Read more here at our Legal Communication Design page, which has resources, examples, guides, and tools.
Explore the Legal Innovations our Lab is working on
In Spring 2020, we built a national Legal Help FAQ platform, with 50-state coverage, of renters’ rights and protections during the COVID-19 emergency.
Our team did extensive legal research and assembled a national network of housing law experts to be able to present, in plain language, if renters could be evicted, how much time they had to pay rent, and what new protections they might have in court. It also has a national database of local legal aid groups, court self-help sites, emergency rental programs, and other services that we could connect renters to in each state.
We designed the site to be expandable in coming months, to include more guides and FAQs on how a renter can navigate the eviction process and raise defenses to protect themselves. This site is unique in providing national coverage and detailed legal information for renters.
The Legal Help FAQ platform was built with the support of The Pew Charitable Trusts.
Since February 2020, Stanford Legal Design Lab and the National League of Cities are leading the Eviction Prevention Learning Lab.
This is a multi-city cohort in which city leaders (from government agencies, legal aid, courts, nonprofits, and private industries) learn about innovative eviction prevention strategies, share peer learnings, and design new interventions.
The current cohort has 30 cities and is an 18-month program focused on emergency rental relief, eviction diversion programs, court activation, effective community outreach, smart use of data, and other topics that have arisen during COVID-19 and the eviction crisis.
We are researching and building promising ways to address the eviction crisis are, and we are building a network of local city leaders to coordinate the development and evaluation of these new interventions. These include new policies, technologies, and service models, that we are profiling on our Eviction Innovations platform.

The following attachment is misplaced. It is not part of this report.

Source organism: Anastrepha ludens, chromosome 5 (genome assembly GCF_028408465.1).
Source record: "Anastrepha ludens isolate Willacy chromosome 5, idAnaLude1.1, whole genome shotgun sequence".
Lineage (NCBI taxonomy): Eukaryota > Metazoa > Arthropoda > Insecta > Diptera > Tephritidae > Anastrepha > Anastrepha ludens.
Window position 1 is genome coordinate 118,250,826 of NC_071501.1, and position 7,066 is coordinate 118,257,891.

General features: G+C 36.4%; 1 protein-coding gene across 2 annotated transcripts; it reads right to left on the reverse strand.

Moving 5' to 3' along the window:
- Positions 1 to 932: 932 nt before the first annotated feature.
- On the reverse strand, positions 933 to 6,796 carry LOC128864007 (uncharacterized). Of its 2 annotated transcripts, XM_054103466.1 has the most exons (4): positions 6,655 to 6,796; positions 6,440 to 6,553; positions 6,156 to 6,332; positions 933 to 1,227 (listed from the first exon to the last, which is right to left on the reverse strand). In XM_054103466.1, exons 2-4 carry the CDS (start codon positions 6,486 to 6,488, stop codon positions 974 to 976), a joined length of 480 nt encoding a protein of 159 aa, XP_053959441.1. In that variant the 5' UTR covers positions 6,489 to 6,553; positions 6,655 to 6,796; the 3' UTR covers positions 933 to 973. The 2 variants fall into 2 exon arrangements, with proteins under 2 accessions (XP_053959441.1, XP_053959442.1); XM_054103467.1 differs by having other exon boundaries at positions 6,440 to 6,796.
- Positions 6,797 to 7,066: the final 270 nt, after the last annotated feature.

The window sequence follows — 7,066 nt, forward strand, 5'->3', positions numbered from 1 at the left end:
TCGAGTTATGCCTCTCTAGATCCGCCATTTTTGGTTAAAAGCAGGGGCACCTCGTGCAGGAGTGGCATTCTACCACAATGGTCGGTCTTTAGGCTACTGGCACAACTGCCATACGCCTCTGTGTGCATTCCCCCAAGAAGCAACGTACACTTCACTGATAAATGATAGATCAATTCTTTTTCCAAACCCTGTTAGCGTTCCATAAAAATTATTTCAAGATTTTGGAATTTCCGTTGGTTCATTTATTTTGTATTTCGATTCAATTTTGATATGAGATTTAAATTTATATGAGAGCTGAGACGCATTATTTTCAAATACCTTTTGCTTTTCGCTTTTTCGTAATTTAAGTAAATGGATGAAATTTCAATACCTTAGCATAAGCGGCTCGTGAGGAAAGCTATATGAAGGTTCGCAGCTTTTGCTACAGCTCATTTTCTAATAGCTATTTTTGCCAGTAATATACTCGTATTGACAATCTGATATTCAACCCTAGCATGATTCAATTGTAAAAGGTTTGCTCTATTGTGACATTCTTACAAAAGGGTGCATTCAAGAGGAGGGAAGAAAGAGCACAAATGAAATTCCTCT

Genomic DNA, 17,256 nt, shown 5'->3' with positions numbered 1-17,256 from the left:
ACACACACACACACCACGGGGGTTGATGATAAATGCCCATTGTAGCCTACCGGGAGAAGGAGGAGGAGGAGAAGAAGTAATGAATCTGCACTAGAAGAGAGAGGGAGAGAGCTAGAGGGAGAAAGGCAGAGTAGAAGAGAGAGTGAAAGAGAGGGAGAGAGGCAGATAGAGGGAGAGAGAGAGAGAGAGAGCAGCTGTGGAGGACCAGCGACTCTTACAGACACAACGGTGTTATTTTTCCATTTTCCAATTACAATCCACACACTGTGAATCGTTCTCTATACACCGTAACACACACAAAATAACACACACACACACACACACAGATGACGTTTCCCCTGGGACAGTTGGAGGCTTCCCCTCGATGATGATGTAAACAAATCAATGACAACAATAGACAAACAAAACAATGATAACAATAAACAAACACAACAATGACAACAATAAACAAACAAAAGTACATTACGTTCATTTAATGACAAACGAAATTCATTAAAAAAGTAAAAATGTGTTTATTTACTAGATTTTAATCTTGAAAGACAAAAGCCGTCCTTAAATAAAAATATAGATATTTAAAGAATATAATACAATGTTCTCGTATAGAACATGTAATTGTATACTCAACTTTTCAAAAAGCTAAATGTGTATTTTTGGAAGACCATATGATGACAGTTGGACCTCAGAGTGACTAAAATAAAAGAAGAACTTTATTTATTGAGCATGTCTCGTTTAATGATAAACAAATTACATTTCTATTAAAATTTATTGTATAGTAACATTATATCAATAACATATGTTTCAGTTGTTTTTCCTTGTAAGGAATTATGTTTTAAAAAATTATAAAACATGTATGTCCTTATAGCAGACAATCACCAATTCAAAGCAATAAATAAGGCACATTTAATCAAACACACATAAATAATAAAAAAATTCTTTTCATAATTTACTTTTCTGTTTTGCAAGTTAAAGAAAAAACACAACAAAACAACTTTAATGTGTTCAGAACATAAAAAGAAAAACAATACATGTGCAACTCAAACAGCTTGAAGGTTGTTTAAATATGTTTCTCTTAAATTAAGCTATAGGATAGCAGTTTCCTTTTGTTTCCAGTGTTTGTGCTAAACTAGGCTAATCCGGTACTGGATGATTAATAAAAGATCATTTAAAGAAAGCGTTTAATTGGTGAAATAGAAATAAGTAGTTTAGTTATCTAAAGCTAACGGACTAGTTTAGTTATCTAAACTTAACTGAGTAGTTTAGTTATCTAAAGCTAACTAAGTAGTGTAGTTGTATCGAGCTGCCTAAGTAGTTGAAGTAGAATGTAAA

The platform is in coordination with our Eviction Prevention Learning Lab with the National League of Cities. The website presents case studies and strategies that have emerged from the cohort, and that can help guide them.
Our team has been building LIST, a user-centered taxonomy of legal problems that people might have in the U.S. It’s called LIST, the Legal Issues Taxonomy, (formerly National Subject Matter Index version 2), since it is an iteration of a taxonomy originally developed by legal aid technologists fifteen years ago.
This taxonomy is an essential tool for classifying people’s issues and the legal help resources available to them online. The taxonomy provides standard problem codes, definitions, and examples of the legal scenarios that people might find themselves in.
It is useful for app and bot developers, machine learning projects, legal needs analysis, legal help webmasters, and others who are interested in building more interoperable, AI-powered legal tools.
Read more about how you can use it here at our article on LIST use cases and deployment.
Learned Hands is a machine learning project to use interactive games to build tools that can automatically spot people’s legal issues. We built this game for law students and lawyers to play, by reading people’s legal stories from Reddit and elsewhere, and then labelling the stories with standard legal issue labels.
With this labeled data, we can then train machine learning models to automatically spot people’s issues and potentially connect them with resources, find patterns of needs, and integrate more AI into access to justice tools.
As more people play Learned Hands, it contributes to the SPOT classifier, which can then be used by our bots and other groups’ tools to spot people’s legal issues in their posts and tweets.
The goal is to be able to help people find the local, public interest help — even if they don’t know that their problem around debt, family, housing, work, or traffic actually has a legal solution.
Learned Hands was built with Suffolk LIT Lab and the support of the Pew Charitable Trusts.
Our team has built a central tool for teams to observe online courts. The Court Observation Hub has a master list of online court links, and groups that already do court watching.
Do you want to start a Court Watch program?
Do you want to find the programs that already exist in different jurisdictions?
The Court Observation Hub has the links and resources to help you do virtual court watching.
Our team, working with university, court, and foundation partners in Arizona, built the Arizona Eviction Self-Help website for tenants in Pima County to understand their rights, prepare documents, and get court hearing information for their upcoming eviction hearing.